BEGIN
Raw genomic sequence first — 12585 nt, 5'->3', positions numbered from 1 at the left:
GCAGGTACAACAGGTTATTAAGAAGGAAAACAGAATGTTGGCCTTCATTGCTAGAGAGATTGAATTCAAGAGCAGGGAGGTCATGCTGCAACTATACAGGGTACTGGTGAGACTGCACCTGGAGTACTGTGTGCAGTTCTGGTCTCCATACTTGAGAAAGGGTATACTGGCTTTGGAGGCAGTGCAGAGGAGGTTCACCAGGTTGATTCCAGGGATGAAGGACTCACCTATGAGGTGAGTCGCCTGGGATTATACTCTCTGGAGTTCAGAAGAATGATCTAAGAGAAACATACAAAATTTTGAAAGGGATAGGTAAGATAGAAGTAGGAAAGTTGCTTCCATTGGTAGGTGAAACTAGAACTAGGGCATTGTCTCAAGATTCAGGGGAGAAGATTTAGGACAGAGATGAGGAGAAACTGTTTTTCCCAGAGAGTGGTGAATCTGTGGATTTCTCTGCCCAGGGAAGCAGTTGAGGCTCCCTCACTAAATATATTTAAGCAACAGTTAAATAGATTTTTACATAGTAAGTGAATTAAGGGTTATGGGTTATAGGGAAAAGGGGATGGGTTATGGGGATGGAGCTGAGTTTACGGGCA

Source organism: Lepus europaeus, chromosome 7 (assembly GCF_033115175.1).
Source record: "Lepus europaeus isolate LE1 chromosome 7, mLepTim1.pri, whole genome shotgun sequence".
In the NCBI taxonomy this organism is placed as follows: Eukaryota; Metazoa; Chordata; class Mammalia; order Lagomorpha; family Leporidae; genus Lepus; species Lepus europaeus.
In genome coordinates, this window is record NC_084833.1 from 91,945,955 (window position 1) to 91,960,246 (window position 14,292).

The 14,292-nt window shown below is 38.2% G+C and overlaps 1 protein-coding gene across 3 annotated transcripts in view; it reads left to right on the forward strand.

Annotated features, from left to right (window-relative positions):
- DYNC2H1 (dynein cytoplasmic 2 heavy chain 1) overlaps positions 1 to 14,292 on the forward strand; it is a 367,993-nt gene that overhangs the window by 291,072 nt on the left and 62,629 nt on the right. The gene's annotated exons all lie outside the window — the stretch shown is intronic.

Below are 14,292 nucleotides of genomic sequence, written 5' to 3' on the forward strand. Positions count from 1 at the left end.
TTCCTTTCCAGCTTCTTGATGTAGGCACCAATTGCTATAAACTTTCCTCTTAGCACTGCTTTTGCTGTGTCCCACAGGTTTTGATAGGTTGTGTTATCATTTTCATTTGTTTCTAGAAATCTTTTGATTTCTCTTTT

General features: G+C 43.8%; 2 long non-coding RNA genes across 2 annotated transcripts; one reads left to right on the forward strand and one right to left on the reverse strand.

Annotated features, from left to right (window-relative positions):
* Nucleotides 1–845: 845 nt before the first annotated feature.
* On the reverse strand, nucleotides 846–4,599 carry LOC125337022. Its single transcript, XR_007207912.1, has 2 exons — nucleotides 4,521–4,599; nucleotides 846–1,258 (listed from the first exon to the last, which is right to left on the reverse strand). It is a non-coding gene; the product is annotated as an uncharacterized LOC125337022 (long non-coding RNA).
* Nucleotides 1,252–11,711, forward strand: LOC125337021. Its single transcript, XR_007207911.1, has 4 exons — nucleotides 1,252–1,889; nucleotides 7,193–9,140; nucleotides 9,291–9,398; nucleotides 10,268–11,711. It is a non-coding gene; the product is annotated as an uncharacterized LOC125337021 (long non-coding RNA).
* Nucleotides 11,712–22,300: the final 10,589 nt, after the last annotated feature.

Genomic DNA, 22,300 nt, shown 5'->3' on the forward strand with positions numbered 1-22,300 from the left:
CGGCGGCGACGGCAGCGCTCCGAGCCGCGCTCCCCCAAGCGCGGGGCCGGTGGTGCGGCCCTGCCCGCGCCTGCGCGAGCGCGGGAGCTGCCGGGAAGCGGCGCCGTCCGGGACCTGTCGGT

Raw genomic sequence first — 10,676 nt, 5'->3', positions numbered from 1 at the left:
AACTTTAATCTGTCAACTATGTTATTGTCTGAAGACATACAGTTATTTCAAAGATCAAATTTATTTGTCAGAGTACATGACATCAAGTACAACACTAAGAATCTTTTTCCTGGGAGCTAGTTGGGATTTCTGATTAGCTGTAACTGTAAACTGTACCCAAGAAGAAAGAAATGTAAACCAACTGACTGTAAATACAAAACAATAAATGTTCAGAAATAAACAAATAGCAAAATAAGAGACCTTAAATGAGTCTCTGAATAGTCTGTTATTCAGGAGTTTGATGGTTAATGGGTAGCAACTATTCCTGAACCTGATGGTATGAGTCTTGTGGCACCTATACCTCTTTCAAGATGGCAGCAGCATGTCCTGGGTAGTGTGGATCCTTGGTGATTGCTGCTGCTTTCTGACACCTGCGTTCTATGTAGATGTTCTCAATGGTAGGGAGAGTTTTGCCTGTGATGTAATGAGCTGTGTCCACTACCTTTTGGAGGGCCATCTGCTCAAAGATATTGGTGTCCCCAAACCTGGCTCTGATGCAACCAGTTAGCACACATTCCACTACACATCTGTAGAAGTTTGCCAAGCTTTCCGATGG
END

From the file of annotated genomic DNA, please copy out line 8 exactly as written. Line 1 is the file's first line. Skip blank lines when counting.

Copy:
Annotated features, from left to right (window-relative positions):